Income tax Spain on Rental Income

Insights into what is involved in buying, selling & living in Portugal

Taxation of rental properties in Spain

The tax implications of renting out a Spanish property


There are various situations to consider:

  1. you receive rental income from a Spanish property but are not resident in Spain. For example if you buy a holiday home which you use but occasionally rent out.

  2. If you are Spanish tax resident and receive rental income from a property in Spain (other than your own home) or one abroad

  3. You live in Spain but rent part of your property out to holidaymakers

First, non residents who own holiday homes which they rent out. The rental income of non Spanish residents should be declared in Spain even it is properly declared in the country where you are tax resident (e.g. the UK which does expect its residents to declare any income from holiday rentals).

There is a special form for non resident Spanish property owners called modelo 210 and the rent should be declared on one of these forms every time some is received. Alternatively you can group all the rentals from a quarter together e.g. 1st April - 30th June and declare on one form.

If you jointly own the rental property with someone else (e.g. your spouse) both must submit forms. The names and NIE numbers of the people who rented the property should be included, along with the amounts involved and expenses that can be deducted. Typically deductible expenses might be community fees and rates. Tax is then charged at a flat rate of 24.75%. Forms must be in 15 days after the quarter end.

One issue that can occur with non-resident rentals is that the property is only rented out for part of the year, maybe even only a few weeks in the summer. In this case the rent must be declared in the manner described above but the period during which there is no rental is also subject to a separate tax - the non resident tax that all holiday home owners who don’t rent out their properties face.

Note that UK taxpayers who declare the income on both their Spanish and UK tax returns can make a double tax claim to prevent them being taxed twice. This is made on the UK return and is equal to the Spanish tax paid or the UK tax liability whichever is the smaller.

Spanish tax residents who rent out a property other than their home

If you have a property you rent out in Spain and live in Spain yourself you will have to declare the income on your Spanish tax return (declaracion de la renta de las personas fisicas) every year, in the May-June period following the year of the rental i.e. in arrears.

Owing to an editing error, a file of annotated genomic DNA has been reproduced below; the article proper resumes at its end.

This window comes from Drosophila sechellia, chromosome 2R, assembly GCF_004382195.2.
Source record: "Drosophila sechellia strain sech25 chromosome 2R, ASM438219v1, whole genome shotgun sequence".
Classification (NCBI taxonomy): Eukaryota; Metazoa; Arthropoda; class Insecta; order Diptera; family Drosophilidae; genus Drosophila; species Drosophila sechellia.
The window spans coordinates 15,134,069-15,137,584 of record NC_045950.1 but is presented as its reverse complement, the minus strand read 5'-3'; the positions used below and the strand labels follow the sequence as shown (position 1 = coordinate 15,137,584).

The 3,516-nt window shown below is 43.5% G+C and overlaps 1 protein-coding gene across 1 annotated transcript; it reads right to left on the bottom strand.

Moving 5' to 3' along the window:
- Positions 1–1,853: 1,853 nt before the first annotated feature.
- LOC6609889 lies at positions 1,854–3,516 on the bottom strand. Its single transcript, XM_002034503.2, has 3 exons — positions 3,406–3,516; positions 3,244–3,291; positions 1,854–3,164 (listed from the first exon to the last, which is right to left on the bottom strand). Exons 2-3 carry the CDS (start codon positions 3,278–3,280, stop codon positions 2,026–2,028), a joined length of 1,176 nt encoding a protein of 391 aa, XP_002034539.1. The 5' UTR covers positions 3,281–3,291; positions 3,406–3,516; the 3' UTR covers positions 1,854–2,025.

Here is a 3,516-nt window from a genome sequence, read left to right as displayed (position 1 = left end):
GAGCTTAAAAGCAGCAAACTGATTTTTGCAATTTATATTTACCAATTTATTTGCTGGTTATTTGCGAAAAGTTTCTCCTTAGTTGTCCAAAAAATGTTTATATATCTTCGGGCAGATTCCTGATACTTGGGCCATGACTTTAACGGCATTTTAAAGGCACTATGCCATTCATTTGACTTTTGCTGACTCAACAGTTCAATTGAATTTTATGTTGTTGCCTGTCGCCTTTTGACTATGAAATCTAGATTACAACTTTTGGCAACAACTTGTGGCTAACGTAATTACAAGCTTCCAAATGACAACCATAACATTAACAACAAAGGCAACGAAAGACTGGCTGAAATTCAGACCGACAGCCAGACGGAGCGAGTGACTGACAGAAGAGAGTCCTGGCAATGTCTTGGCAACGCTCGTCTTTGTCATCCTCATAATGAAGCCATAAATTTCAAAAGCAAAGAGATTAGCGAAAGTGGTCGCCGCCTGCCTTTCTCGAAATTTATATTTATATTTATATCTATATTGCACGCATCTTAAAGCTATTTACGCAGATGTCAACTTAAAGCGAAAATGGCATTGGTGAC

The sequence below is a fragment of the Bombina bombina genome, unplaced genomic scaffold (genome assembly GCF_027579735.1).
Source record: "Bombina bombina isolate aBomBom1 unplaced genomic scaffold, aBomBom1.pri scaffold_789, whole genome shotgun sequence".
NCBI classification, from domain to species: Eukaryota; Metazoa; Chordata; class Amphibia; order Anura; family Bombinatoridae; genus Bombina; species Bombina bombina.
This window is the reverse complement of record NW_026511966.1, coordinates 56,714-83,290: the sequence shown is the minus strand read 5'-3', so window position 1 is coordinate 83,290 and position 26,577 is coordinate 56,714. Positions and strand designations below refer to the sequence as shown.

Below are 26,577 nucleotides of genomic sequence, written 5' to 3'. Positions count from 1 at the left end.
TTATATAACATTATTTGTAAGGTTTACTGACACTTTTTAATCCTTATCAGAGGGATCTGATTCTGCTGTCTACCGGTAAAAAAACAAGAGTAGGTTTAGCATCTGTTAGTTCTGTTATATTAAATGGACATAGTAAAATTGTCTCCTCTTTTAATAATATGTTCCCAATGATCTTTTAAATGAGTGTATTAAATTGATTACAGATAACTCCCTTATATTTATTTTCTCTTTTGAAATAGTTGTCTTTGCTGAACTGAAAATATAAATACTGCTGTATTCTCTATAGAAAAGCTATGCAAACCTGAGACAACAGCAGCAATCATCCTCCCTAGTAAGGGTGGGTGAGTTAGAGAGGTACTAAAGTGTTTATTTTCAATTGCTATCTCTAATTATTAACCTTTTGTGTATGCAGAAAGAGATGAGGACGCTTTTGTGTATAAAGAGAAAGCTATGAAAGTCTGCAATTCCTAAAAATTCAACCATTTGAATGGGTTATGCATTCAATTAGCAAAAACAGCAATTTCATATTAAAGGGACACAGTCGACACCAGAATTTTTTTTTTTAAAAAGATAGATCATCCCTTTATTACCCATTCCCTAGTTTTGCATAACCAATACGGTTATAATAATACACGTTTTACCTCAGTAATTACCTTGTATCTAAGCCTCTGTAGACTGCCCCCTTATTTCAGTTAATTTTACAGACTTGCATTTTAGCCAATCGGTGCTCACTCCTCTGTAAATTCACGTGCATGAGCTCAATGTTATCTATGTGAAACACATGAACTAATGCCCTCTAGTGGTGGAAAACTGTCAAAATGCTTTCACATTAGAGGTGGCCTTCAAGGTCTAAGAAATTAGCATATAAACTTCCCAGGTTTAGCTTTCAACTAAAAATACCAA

The tax treatment is generous:

  • there are deducible expenses allowed (e.g. utilities, advertising and legal costs, rates, and even interest and amortisation of the property)
  • there is a 60% deduction if the property is rented out as a dwelling (as opposed to a business)

If the property is abroad then the same rules apply - deductions are allowed as above. If the property has already been taxed in the country where it is situated and this tax is more than the tax you would pay in Spain, it has in the past been common to leave it off your Spanish tax return, as no tax would be due. The has been the traditional approach for UK property, due to the complications introduced by the different tax year ends in the UK and Spain. However, in the light of the new overseas asset reporting requirements introduced in 2012, it may be advisable in future to include the income and the tax paid on your return, even if no tax results.

Anybody who does not declare their rental income should be aware that this is one of the Spanish tax authorities biggest targets for cracking down on tax evasion and the consequences can be quite severe if found out. One way the authorities netted several hundred thousand tax evading landlords was to introduce a rule whereby anyone claiming a tax deduction for rent paid has to include the name and NIE of the landlord on their tax return. Every year the authorities crosscheck to see that anyone who is named as a landlord by someone claiming a tax deduction is declaring the income and paying tax.

Spanish tax residents who rent out their own property

Many people settling in Spain make extra money by running a holiday rental business based in their own property (e.g. converted outbuildings). The tax rules are more or less the same as those described above (i.e. rent from short term tourist lettings is treated much the same way as long term lets). There are one or two points to consider:

  • any claims for expenses must relate solely to the rental; you cannot rent out a granny annex for a few weeks and subsequently claim every item of household expense for the entire year. In fact if you live in the property it will be very hard to claim anything for utilities or rates for example as these would have been payable anyway as you live there and you are not allowed to start apportioning bills.
    • other issues can arise when the rental turns into a business. For example if you begin running a holiday business from your property which involves more than just renting out accommodation then you should register as self-employed. There is a grey area between renting out and running a business but the distinction is usually made on the basis of what extras are included for the renter. If they just receive a room then clearly you are just the landlord renting out space. If they are offered services over and above this like food or leisure/educational activities then you are probably running a business.

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